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Woman cannot keep winning $4 million lottery ticket, judge rules

Match6 lottery
Posted at 8:18 AM, Dec 17, 2020
and last updated 2020-12-17 10:18:31-05

A woman in Pennsylvania cannot keep a winning lottery ticket worth more than $4 million, a judge ruled, because of how she acquired the ticket.

The case came down to how the Acme store, where Beverlie Seltzer works just outside of Philadelphia, handles lottery tickets that are printed by mistake on the automated terminal put in place by the state’s Lottery Commission.

The judge noted the protocol is that the store must pay the commission for each mistake ticket, but the store can keep any winnings from those tickets.

In the trial court’s summary says Seltzer began scanning the mistake tickets during her shift, shortly after the Match 6 drawing. She typically would discard losing tickets and leave winning tickets for the office coordinator to process.

“As she scanned through them, she discovered that one of the mistake tickets was a winning ticket, in the amount of $4,150,000.00. At this point, after learning the ticket was a winner, [instead of leaving the ticket for the coordinator to process the next day,] [Ms.] Seltzer took $10.00 in cash out of her purse, rang up her own transaction, and put the $10.00 in the register in an attempt to purchase the ticket. She was still on the clock at the time,” the court summary reads.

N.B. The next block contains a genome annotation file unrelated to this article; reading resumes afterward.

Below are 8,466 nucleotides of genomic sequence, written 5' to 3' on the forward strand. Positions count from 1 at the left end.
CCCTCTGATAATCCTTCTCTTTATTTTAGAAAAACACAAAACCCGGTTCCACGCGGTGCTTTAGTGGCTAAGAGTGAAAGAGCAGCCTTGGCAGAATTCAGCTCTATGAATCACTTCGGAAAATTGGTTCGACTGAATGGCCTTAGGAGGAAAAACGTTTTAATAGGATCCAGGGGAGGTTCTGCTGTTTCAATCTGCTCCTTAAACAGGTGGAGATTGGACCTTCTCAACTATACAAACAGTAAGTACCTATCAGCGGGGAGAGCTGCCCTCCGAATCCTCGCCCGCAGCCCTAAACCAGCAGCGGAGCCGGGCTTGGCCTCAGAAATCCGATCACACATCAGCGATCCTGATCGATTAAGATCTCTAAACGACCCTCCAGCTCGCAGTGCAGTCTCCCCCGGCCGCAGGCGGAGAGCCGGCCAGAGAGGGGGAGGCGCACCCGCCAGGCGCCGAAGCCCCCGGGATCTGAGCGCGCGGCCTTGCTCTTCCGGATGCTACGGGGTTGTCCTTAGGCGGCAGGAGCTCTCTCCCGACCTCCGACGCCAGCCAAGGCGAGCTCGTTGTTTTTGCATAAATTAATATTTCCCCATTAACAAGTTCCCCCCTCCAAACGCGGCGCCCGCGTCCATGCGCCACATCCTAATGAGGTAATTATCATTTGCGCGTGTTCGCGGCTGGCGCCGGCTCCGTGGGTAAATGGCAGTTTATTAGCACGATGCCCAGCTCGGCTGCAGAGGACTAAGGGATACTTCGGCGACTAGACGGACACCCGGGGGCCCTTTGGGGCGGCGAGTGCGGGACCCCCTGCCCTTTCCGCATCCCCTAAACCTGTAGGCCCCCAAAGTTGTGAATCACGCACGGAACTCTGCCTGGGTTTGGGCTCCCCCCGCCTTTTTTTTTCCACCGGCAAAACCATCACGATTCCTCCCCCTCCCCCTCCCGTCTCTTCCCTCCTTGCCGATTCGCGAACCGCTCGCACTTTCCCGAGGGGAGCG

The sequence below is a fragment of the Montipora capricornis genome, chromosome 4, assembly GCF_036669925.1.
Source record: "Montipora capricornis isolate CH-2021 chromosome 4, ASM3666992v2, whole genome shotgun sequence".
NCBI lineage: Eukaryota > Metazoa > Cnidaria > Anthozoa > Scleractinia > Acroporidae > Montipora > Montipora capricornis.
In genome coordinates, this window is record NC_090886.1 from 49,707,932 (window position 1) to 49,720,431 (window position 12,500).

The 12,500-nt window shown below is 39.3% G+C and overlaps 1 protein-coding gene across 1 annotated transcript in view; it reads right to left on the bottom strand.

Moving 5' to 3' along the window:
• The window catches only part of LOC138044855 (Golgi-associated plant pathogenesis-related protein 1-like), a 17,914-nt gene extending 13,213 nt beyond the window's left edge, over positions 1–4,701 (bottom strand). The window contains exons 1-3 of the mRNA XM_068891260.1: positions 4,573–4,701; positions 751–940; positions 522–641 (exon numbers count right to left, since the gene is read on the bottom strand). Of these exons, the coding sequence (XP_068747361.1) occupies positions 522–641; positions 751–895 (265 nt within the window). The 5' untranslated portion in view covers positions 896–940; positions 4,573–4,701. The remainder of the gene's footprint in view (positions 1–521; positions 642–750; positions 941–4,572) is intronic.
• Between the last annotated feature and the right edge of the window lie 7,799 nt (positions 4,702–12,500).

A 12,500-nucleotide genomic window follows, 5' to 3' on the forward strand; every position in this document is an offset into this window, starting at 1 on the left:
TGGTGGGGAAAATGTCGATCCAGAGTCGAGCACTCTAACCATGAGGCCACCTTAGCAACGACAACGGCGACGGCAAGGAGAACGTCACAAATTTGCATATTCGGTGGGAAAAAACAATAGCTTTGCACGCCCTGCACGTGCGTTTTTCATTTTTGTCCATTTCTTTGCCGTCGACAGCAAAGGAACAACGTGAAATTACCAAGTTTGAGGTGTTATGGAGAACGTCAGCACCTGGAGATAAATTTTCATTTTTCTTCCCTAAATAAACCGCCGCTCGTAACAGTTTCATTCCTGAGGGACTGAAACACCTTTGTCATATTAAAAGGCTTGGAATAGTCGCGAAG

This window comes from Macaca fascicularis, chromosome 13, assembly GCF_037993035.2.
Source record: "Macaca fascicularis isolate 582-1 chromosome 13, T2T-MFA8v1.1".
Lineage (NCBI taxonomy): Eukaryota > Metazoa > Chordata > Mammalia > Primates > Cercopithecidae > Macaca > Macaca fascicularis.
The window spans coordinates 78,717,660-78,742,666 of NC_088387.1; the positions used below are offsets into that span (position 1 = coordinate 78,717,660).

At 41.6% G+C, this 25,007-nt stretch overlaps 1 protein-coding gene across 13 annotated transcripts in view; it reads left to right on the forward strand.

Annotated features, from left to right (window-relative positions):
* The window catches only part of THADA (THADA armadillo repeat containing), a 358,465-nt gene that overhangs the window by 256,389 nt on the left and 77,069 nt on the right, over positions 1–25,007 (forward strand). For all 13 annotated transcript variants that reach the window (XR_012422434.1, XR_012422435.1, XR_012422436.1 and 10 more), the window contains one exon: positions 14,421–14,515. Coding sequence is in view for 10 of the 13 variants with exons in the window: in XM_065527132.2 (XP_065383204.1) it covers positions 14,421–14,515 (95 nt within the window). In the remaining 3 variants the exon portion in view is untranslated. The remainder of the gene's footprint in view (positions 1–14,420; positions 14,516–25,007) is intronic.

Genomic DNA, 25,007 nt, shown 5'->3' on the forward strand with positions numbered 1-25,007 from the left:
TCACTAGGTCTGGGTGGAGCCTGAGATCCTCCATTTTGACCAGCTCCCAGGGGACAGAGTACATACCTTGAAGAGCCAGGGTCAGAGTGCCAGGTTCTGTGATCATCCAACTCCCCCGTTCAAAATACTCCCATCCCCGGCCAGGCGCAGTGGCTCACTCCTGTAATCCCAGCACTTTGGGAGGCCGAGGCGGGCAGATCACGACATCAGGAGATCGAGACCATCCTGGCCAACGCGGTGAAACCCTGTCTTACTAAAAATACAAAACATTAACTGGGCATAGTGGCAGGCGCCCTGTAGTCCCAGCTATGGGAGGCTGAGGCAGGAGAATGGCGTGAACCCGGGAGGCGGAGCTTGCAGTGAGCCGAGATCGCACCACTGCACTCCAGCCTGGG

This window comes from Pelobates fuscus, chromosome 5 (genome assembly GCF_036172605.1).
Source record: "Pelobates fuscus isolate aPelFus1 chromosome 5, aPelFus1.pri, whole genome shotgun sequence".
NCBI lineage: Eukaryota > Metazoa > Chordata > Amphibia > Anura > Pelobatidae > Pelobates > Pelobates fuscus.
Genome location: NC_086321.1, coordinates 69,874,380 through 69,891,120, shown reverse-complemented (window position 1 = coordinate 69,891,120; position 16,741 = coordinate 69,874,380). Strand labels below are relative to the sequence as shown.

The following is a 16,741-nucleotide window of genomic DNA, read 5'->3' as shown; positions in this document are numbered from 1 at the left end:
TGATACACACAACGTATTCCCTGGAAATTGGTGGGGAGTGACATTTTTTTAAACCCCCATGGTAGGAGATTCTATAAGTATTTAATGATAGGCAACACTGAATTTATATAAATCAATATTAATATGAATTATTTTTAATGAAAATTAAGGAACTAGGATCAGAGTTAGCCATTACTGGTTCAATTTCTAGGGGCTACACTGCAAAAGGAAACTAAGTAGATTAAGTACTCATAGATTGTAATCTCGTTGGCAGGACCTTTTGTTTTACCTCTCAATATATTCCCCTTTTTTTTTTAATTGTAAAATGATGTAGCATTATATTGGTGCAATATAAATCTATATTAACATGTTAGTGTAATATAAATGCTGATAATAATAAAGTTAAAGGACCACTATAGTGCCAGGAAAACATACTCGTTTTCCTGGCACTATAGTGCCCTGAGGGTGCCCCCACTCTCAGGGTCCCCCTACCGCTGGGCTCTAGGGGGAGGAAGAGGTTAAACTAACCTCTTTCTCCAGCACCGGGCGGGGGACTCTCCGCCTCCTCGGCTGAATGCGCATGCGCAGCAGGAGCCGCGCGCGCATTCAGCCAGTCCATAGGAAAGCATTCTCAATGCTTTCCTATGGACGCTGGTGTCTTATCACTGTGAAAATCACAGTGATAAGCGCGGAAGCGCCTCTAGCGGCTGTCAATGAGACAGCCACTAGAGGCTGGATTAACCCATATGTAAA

Seltzer then reportedly told coworkers and her supervisor she won the lottery, “though claiming that she could not remember the time when she purchased the ticket.”

Acme supervisors learned what happened after reviewing security tapes. When she was confronted, Seltzer denied it and contacted the lottery to claim the reward. Acme filed suit to determine the owner of the ticket.

“When Ms. Seltzer in this instance deviated from the Acme procedures that she usually followed, she acted surreptitiously and was not forthcoming about the circumstances of the purchase,” the judge wrote. “Even viewing the evidence in the light most favorable to Ms. Seltzer, no reasonable fact-finder could conclude that Ms. Seltzer acted with the good faith belief that she was permitted by law or by Acme’s policies to give Acme $10 in exchange for $4,150,000. "

The Acme store will now be entitled to the $4.15 million winnings.